Last Mile training program extended in Indiana

Submitted photoSECOND CHANCE: Students involved in the Last Mile program at the Juvenile Correctional Facility at Pendleton show Gov. Eric Holcomb their work.

Indiana inmates will get a boost in developing skills to help them find jobs and build a new life thanks to a grant from

Gov. Eric Holcomb, who announced the grant Tuesday, said he was “beyond thrilled to be growing this life-changing program,” called “The Last Mile” and which focuses on technology and business training.

“Now, with the help of, even more offenders will leave prison able to return to the workforce with the valuable skills world-class companies like Google are looking for. The Last Mile program really starts the first mile of the rest of their new life,” he said.

Indiana will share in a $2 million grant that will help inmates in several states. The money will be used to buy new computers, audio-visual equipment and other electronic devices at the Indiana Women’s Prison, which began The Last Mile program earlier this year. In addition, it will be used to support the launch of Indiana’s first coding program for incarcerated juveniles at the Juvenile Correctional Facility at Pendleton.

The Last Mile will educate and certify 525 incarcerated youth, women, and men nationwide over the next two years in a variety of business and technology areas, including entrepreneurship, front-end coding, web and mobile app development and design in its prison classrooms, including this expansion toIndiana, and Oklahoma and Kansas in 2019.

Research shows education is key to reducing recidivism. Incarcerated individuals who participate in correctional education are 43 percent less likely to return to prison within three years than prisoners whodidn’t participate in any correctional education programs.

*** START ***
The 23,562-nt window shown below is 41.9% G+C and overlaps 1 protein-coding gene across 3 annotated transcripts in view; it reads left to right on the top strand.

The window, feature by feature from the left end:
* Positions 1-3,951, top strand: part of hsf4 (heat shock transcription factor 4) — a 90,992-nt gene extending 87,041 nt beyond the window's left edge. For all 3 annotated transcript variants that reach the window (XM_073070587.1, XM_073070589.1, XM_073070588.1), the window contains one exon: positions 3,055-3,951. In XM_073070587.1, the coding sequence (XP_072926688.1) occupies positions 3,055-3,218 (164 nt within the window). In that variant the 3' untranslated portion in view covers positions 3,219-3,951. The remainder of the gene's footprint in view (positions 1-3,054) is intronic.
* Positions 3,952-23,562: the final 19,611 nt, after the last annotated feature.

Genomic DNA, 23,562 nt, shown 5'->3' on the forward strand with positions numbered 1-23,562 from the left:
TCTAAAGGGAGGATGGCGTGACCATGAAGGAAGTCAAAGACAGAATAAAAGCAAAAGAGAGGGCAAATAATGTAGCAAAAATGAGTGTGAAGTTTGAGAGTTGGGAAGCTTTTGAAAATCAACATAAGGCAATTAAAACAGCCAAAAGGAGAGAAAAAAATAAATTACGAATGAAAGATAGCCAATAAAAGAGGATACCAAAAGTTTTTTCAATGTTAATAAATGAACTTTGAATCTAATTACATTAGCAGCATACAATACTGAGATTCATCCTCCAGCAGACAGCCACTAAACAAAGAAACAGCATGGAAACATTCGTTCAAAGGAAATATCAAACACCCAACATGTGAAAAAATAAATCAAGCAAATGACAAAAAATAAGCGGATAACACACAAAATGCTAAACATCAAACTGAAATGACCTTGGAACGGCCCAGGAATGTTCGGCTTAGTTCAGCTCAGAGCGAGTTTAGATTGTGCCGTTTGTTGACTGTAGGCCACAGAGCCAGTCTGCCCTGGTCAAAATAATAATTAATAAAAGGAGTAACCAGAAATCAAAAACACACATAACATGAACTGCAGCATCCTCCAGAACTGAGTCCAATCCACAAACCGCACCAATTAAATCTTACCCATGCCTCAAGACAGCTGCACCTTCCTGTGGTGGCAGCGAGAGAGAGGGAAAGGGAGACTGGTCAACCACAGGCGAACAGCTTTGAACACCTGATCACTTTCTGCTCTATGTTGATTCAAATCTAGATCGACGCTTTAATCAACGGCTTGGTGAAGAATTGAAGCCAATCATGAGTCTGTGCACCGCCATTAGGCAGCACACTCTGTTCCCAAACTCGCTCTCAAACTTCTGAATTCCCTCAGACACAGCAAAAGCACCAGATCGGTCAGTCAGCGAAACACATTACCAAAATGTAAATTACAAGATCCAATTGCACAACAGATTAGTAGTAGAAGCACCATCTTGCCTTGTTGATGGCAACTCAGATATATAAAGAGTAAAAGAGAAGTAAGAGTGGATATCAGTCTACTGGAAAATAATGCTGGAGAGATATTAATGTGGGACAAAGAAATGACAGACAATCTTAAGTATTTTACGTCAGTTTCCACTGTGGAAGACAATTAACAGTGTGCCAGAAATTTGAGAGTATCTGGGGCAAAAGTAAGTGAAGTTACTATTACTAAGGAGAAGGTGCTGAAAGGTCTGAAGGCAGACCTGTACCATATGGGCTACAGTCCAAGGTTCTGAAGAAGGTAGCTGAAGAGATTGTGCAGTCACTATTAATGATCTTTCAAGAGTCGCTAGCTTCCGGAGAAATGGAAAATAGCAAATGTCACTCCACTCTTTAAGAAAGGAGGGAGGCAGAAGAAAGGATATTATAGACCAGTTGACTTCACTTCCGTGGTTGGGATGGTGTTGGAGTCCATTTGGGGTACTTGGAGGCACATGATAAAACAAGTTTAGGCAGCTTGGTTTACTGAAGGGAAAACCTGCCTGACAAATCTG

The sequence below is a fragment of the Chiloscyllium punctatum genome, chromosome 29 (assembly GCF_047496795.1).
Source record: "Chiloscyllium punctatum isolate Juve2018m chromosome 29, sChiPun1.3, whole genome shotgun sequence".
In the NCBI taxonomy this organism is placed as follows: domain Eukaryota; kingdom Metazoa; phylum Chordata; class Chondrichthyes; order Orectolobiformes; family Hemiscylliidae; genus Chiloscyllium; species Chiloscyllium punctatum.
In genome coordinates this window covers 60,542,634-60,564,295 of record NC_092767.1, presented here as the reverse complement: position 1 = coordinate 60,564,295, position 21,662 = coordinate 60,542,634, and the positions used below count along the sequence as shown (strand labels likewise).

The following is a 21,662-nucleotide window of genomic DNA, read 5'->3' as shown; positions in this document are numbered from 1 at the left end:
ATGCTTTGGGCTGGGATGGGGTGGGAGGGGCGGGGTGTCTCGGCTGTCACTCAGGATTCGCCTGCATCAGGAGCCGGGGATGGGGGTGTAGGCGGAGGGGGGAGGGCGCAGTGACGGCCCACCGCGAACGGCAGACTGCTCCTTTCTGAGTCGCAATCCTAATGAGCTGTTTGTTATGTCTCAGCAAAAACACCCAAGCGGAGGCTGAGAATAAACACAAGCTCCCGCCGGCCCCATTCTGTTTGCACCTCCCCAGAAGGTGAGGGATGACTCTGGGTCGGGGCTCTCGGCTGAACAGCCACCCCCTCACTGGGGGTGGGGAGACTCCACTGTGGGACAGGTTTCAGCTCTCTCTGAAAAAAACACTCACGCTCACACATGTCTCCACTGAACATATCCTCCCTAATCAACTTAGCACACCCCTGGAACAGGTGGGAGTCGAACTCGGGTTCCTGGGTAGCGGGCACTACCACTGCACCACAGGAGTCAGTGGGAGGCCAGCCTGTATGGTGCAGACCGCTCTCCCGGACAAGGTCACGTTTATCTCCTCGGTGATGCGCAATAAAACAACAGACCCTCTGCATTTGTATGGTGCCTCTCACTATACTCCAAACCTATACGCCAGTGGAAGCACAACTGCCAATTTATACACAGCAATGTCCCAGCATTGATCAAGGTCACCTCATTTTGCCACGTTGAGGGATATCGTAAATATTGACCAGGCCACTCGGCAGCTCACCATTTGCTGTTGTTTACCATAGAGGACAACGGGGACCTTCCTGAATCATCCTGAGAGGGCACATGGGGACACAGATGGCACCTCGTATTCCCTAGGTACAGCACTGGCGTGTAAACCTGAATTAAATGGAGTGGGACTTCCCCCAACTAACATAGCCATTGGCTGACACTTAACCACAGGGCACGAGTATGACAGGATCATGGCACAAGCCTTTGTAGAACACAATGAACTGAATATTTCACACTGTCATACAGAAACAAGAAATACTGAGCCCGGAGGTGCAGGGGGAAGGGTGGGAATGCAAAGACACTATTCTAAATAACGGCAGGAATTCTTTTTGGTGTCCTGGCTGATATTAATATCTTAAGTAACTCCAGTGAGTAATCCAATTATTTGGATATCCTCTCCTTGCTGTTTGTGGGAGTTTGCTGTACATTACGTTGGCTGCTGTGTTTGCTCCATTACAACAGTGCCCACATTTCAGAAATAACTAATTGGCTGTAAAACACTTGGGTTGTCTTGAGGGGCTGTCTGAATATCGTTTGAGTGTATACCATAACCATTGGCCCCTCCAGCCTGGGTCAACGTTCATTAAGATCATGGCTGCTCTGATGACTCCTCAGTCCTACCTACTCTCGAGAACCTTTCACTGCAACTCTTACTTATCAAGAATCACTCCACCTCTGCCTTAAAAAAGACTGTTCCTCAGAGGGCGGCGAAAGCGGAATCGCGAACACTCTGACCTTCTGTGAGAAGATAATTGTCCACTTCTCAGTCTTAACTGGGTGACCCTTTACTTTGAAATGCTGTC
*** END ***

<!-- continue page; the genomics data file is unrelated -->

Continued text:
“This effort between and The Last Mile is a significant milestone,” said Beverly Parenti,executive director of The Last Mile. “The grant enables TLM to increase the number of citizens returning back to society with meaningful job skills and ultimately reducing recidivism.”

One of the group’s success stories is Jason Jones, a software engineer and former inmate of San Quentin State Prison, went through the program during the last few years of his 13-year sentence. He is now two months out of prison and has a job thanks to the coding skills he learned through the program.

“Since graduating from the Last Mile, I signed a contract with a tech company that was interested in my success, and I relocated to a better place for growth and prosperity,” said Jones in a letter to students. “I’ve faced a lot of adversity in my life, but coding gave me a different approach to solving problems,” he said. “It taught me how to break down the larger problems into smaller, workable ones and create a workflow that leads to a solution.” is a news website powered by Franklin College journalism students.